An intravenous pyelogram (IVP) is a special x-ray examination of the kidneys, bladder, and ureters (the tubes that carry urine from the kidneys to the bladder).
How the Test is Performed
An IVP is done in a hospital radiology department or a health care provider’s office by an x-ray technologist.
You will need to empty your bladder immediately before the procedure starts.
The health care provider will inject an iodine-based contrast (dye) into a vein in your arm. A series of x-ray images are taken at different times to see how the kidneys remove the dye and how it collects in your urine.
A compression device (a wide belt containing two balloons that can be inflated) may be used to keep the contrast material in the kidneys.
You will need to remain still during the procedure, which may take up to an hour.
Before the final image is taken, you will be asked to urinate again, to see how well the bladder has emptied.
You can resume your normal diet and medications after the procedure. You should drink plenty of fluids to help remove all the contrast dye from your body.
How to Prepare for the Test
As with all x-ray procedures, tell your health care provider if you:
- Are allergic to contrast material
- Are pregnant
- Have any drug allergies
Your health care provider will tell you whether you can eat or drink before this test. You may be given a laxative to take the afternoon before the procedure to clear the intestines so your kidneys can be clearly seen.
You must sign a consent form. You will be asked to wear a hospital gown and to remove all jewelry.
How the Test will Feel
You may feel a burning or flushing sensation in your arm and body as the contrast dye is injected. You may also have a metallic taste in your mouth. This is normal and will quickly disappear.
Some people develop a headache, nausea, or vomiting after the dye is injected.
The belt across the kidneys may feel tight over your belly area.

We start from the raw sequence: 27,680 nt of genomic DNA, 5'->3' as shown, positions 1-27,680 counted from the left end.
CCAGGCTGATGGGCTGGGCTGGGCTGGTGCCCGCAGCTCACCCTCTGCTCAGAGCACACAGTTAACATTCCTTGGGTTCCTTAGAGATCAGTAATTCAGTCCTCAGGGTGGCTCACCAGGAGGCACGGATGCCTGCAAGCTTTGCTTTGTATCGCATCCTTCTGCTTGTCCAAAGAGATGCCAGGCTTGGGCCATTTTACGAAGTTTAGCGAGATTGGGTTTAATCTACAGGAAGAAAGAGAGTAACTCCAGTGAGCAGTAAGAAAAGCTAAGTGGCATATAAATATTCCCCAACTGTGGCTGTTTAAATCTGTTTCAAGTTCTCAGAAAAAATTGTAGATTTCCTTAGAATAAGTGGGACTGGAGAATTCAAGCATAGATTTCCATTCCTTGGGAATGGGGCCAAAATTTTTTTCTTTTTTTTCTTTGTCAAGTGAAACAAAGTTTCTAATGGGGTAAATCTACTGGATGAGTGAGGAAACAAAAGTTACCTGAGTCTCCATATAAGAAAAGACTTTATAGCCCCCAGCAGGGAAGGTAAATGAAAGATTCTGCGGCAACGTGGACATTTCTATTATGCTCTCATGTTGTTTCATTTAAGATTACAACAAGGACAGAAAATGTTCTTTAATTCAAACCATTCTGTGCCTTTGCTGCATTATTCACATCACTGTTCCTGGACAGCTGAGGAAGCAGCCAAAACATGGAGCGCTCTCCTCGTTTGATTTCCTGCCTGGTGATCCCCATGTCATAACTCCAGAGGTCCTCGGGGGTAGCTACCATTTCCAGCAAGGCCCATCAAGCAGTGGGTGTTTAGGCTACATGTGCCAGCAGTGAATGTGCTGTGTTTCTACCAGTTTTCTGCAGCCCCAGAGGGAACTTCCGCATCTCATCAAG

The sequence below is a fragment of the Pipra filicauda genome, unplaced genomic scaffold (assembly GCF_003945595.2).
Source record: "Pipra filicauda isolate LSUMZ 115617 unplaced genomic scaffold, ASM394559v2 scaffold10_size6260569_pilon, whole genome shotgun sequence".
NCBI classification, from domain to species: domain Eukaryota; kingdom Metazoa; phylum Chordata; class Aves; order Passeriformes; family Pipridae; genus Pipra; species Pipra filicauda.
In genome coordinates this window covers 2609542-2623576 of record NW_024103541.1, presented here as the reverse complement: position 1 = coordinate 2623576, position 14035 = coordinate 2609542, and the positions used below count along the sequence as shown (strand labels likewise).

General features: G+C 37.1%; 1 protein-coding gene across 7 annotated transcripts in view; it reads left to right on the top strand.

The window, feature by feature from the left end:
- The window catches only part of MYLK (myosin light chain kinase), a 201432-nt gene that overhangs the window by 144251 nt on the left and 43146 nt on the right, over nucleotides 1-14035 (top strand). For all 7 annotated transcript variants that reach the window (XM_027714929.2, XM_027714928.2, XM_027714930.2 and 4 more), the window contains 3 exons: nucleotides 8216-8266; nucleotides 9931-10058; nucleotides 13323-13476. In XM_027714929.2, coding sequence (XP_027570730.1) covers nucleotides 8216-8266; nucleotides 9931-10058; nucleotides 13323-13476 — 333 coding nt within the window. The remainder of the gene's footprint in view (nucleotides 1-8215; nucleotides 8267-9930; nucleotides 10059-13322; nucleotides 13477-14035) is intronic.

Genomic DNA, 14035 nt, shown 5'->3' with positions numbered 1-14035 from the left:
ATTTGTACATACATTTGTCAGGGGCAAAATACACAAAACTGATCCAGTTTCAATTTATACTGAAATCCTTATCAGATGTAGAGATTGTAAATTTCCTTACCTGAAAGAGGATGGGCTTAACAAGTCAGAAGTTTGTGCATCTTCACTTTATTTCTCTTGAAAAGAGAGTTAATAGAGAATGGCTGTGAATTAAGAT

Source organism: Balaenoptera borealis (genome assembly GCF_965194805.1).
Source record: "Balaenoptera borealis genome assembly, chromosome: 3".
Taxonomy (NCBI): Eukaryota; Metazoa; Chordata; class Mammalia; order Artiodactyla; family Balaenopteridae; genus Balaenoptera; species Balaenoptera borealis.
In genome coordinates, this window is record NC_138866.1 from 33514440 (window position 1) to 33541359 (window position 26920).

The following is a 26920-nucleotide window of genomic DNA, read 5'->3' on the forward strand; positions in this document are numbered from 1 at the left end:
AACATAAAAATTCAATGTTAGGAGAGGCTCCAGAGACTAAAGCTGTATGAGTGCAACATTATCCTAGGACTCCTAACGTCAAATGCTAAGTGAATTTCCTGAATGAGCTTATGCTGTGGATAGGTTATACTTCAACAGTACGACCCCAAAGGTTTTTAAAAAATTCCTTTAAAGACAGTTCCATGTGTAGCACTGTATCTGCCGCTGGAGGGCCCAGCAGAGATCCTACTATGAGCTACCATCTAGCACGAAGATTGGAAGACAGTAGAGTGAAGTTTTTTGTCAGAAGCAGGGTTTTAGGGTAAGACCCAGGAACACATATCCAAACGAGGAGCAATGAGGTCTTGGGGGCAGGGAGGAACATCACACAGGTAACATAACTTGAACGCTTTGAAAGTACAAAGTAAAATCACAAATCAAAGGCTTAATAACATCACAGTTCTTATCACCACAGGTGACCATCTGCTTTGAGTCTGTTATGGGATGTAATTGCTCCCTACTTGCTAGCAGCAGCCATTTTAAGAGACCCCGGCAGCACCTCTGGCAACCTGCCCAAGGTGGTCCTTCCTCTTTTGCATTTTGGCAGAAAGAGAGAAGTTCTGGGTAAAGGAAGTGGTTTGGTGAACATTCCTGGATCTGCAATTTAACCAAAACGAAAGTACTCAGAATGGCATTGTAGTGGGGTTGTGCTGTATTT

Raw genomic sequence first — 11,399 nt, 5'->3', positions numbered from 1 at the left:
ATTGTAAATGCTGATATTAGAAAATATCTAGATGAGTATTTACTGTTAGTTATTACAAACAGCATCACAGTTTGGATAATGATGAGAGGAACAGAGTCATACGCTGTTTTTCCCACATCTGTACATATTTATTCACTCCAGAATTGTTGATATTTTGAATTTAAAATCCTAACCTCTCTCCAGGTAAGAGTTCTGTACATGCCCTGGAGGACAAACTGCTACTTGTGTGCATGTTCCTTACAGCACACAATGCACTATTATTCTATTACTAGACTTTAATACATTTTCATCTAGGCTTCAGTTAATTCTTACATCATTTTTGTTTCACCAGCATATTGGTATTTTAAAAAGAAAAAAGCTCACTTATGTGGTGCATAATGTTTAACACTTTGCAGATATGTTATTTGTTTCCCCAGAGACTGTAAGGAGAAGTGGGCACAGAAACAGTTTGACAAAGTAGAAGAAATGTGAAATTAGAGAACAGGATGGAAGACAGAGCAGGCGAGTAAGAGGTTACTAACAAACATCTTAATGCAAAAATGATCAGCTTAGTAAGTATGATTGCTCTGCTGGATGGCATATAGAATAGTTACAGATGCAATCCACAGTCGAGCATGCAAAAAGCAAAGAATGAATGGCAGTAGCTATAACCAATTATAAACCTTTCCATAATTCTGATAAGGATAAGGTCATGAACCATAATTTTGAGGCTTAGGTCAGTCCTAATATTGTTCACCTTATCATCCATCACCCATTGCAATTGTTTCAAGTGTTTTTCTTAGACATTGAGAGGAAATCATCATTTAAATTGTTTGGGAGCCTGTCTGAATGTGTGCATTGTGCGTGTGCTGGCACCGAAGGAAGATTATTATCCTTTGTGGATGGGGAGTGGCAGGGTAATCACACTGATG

What Abnormal Results Mean
The test may reveal kidney diseases, birth defects of the urinary system, tumors, kidney stones, or damage to the urinary system.
There is a chance of an allergic reaction to the dye, even if you have received contrast dye in the past without any problem. If you have a known allergy to iodine-based contrast, an alternate test should be performed. Alternatives include retrograde pyelography, MRI, or ultrasound.
There is low radiation exposure. Most experts feel that the risk is low compared with the benefits.
Children are more sensitive to the risks of radiation. This test is not likely to be done during pregnancy.
Computed tomography (CT) scans have replaced IVP as the main tool for checking the urinary system. Magnetic resonance imaging (MRI) is also used to look at the kidneys, ureters, and bladder.
Excretory urography; IVP
Fulgham PF, Bishoff JT. Urinary tract imaging: Basic principles. In: Wein AJ, ed.Campbell-Walsh Urology
- Acute arterial occlusion - kidney
- Analgesic nephropathy
- Atheroembolic renal disease
- Bilateral hydronephrosis
- Cancer - renal pelvis or ureter
- Enlarged prostate
- Flank pain
- Injury - kidney and ureter
- Kidney stones
- Medullary cystic kidney disease
- Polycystic kidney disease
- Prostate cancer
- Renal cell carcinoma
- Renovascular hypertension
- Retroperitoneal fibrosis
- Urine - bloody
- Wilms tumor
Update Date 10/9/2012
Updated by: David Zieve, MD, MHA, Medical Director, A.D.A.M. Health Solutions, Ebix, Inc. Louis S. Liou, MD, PhD, Chief of Urology, Cambridge Health Alliance, Visiting Assistant Professor of Surgery, Harvard Medical School.